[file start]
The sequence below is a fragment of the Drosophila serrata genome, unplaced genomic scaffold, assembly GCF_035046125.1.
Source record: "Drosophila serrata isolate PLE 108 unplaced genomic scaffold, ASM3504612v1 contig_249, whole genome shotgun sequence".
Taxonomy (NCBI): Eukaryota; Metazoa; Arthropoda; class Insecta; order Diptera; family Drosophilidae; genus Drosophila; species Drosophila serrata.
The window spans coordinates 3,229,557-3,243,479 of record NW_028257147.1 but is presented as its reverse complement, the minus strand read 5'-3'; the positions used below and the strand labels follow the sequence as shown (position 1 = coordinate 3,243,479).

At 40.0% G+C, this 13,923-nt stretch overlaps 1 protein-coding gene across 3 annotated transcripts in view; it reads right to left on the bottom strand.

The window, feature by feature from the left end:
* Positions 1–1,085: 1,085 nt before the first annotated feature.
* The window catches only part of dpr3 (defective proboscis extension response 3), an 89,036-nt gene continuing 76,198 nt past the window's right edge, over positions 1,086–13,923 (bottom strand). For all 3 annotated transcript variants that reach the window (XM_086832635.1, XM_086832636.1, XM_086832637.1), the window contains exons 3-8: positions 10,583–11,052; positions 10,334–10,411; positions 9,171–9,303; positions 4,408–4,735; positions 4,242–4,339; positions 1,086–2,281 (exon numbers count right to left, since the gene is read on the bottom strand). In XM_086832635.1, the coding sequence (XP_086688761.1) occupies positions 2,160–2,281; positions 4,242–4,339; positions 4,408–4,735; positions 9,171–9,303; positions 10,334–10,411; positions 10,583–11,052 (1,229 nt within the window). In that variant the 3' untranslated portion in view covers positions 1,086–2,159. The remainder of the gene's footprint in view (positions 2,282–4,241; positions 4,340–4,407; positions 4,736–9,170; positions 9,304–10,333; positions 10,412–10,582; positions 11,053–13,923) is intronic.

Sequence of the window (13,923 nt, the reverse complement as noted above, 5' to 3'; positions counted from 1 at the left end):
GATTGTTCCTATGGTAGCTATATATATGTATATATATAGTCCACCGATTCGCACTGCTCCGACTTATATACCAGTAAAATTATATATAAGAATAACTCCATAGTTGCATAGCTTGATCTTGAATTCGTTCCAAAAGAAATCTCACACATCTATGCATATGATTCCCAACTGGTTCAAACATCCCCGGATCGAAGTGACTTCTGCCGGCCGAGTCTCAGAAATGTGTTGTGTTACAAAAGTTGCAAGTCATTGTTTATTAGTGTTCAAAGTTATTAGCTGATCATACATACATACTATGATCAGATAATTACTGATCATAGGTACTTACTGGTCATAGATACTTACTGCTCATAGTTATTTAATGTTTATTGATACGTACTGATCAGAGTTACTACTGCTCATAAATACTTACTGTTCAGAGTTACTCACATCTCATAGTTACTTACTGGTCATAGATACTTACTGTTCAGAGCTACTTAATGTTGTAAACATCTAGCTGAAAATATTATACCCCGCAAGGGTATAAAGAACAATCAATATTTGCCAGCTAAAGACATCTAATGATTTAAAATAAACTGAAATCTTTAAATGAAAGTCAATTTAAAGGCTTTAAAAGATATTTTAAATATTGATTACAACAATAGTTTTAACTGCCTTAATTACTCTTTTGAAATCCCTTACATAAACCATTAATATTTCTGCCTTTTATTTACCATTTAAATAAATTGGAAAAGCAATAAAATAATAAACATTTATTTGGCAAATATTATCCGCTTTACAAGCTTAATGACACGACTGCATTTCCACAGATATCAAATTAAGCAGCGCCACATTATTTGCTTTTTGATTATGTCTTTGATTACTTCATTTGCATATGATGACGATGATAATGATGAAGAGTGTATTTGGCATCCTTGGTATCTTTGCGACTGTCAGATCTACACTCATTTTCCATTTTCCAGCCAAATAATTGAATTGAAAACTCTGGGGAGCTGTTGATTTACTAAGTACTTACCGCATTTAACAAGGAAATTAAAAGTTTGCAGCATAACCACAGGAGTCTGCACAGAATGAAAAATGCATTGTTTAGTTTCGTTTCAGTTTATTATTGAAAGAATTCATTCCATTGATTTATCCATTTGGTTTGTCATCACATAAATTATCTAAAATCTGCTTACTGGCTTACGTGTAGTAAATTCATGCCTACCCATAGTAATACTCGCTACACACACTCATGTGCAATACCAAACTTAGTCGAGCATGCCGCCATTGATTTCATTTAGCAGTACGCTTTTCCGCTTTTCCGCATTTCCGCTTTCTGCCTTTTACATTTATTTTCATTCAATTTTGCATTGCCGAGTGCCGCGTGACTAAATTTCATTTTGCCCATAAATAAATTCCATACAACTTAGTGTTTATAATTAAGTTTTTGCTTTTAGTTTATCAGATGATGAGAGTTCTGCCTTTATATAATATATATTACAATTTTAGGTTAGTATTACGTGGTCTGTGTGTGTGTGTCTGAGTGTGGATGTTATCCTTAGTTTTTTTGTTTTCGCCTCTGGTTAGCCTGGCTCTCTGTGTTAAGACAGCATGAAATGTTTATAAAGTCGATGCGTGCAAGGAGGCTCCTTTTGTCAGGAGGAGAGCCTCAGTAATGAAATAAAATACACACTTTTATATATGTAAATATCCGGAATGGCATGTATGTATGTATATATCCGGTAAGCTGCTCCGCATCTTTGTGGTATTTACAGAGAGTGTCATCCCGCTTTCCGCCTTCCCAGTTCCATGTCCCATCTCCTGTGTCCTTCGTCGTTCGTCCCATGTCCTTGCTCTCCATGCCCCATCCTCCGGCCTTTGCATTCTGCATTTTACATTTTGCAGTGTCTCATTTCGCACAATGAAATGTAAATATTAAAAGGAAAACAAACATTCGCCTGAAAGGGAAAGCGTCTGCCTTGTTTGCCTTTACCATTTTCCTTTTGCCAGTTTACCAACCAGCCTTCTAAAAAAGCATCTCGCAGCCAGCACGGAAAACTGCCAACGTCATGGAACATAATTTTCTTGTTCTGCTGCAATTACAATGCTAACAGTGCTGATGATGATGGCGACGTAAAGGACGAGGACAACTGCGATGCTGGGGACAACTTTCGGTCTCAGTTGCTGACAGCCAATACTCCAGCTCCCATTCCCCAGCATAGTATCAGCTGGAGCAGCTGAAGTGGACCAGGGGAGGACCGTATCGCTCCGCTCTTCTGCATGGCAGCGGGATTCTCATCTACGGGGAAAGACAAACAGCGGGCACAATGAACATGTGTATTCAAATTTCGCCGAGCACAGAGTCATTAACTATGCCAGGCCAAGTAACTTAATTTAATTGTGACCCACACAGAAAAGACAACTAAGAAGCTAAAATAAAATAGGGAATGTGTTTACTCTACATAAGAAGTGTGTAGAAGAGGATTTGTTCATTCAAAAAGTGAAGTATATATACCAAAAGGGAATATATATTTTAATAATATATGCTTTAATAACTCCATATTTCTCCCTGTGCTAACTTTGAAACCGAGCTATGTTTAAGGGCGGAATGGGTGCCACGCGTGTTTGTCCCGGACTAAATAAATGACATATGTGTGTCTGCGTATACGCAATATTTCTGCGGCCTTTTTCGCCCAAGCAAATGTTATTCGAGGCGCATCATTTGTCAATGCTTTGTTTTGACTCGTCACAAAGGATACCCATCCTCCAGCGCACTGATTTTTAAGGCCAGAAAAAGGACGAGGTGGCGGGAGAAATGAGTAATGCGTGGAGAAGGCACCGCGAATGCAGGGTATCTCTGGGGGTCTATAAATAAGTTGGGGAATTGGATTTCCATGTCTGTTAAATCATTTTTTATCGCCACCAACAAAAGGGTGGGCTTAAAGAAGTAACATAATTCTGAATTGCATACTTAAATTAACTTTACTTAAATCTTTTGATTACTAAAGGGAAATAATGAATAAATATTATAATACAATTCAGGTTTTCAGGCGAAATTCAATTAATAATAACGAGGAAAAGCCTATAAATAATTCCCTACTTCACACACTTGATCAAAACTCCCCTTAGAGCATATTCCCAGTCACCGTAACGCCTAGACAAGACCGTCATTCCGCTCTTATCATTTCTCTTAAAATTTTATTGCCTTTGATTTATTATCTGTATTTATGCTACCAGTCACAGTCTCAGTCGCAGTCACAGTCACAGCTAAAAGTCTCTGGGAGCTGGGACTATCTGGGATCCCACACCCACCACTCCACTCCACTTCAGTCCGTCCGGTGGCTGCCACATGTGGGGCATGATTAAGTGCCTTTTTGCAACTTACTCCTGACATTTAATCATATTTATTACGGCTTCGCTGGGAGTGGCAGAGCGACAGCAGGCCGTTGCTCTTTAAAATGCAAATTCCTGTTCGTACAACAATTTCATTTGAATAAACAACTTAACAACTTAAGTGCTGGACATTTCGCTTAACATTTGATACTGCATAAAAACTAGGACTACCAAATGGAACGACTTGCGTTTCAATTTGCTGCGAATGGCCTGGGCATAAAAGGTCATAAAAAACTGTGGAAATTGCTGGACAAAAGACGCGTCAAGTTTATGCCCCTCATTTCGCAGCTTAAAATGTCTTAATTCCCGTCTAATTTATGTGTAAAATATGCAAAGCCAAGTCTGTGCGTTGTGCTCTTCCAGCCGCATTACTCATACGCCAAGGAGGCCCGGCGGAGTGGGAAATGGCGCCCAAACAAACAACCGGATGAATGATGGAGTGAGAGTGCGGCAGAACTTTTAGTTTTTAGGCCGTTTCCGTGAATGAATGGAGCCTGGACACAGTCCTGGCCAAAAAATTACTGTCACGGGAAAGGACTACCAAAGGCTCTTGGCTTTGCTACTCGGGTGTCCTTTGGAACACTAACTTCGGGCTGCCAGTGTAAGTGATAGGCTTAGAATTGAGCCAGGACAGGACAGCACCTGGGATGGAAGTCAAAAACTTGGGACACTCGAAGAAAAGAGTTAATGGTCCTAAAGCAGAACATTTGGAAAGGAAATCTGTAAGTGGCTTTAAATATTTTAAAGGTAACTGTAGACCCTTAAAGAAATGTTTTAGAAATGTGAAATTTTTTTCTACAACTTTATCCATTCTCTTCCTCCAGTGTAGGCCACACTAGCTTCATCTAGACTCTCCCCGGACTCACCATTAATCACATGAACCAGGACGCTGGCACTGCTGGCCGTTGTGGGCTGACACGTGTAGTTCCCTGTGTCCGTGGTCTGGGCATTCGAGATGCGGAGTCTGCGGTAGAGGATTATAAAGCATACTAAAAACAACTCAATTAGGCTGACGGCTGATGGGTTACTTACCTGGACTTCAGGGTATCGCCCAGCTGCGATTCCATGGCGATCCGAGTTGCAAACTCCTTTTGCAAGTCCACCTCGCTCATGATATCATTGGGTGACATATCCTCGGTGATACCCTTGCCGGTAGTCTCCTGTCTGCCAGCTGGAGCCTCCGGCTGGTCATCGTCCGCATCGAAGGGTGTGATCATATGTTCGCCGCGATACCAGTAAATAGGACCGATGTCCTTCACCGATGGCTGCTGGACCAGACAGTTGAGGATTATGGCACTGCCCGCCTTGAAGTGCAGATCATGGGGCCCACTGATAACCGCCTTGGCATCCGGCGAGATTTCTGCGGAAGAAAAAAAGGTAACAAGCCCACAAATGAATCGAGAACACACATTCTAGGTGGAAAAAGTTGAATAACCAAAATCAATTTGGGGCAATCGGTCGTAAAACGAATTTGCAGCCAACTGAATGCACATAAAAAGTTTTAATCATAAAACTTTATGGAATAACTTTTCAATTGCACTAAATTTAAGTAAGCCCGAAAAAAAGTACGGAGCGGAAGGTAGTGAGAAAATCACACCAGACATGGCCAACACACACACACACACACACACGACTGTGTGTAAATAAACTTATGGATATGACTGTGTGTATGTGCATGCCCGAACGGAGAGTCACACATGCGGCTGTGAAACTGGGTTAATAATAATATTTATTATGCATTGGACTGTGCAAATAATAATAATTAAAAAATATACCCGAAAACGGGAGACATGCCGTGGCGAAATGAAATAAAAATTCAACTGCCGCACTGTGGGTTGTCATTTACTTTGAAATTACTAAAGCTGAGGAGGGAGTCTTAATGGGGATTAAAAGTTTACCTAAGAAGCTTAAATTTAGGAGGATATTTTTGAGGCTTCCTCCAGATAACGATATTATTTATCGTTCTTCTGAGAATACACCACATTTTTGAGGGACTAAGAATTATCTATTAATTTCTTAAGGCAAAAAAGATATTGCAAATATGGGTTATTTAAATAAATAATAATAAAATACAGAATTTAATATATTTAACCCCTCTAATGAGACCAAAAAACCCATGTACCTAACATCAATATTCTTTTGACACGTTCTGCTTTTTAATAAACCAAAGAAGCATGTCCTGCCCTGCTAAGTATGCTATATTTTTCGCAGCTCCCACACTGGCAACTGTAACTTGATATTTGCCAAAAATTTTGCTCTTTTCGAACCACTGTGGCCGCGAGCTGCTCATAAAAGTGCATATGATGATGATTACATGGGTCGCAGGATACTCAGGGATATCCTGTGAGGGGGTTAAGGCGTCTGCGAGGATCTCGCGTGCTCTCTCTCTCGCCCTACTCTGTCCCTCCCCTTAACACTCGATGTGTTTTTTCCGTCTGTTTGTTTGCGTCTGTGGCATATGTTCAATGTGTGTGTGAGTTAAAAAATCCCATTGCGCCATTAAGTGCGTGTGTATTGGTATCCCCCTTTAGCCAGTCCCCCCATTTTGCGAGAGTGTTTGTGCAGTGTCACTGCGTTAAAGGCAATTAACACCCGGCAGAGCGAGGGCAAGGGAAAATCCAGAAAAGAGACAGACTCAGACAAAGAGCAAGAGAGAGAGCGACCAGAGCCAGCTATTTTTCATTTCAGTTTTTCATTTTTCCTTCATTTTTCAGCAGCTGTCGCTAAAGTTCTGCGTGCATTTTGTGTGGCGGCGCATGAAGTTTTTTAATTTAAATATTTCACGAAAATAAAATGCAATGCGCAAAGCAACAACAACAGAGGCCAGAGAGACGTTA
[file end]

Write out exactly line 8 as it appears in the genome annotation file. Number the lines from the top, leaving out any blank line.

* The window catches only part of dpr3 (defective proboscis extension response 3), an 89,036-nt gene continuing 76,198 nt past the window's right edge, over positions 1,086–13,923 (bottom strand). For all 3 annotated transcript variants that reach the window (XM_086832635.1, XM_086832636.1, XM_086832637.1), the window contains exons 3-8: positions 10,583–11,052; positions 10,334–10,411; positions 9,171–9,303; positions 4,408–4,735; positions 4,242–4,339; positions 1,086–2,281 (exon numbers count right to left, since the gene is read on the bottom strand). In XM_086832635.1, the coding sequence (XP_086688761.1) occupies positions 2,160–2,281; positions 4,242–4,339; positions 4,408–4,735; positions 9,171–9,303; positions 10,334–10,411; positions 10,583–11,052 (1,229 nt within the window). In that variant the 3' untranslated portion in view covers positions 1,086–2,159. The remainder of the gene's footprint in view (positions 2,282–4,241; positions 4,340–4,407; positions 4,736–9,170; positions 9,304–10,333; positions 10,412–10,582; positions 11,053–13,923) is intronic.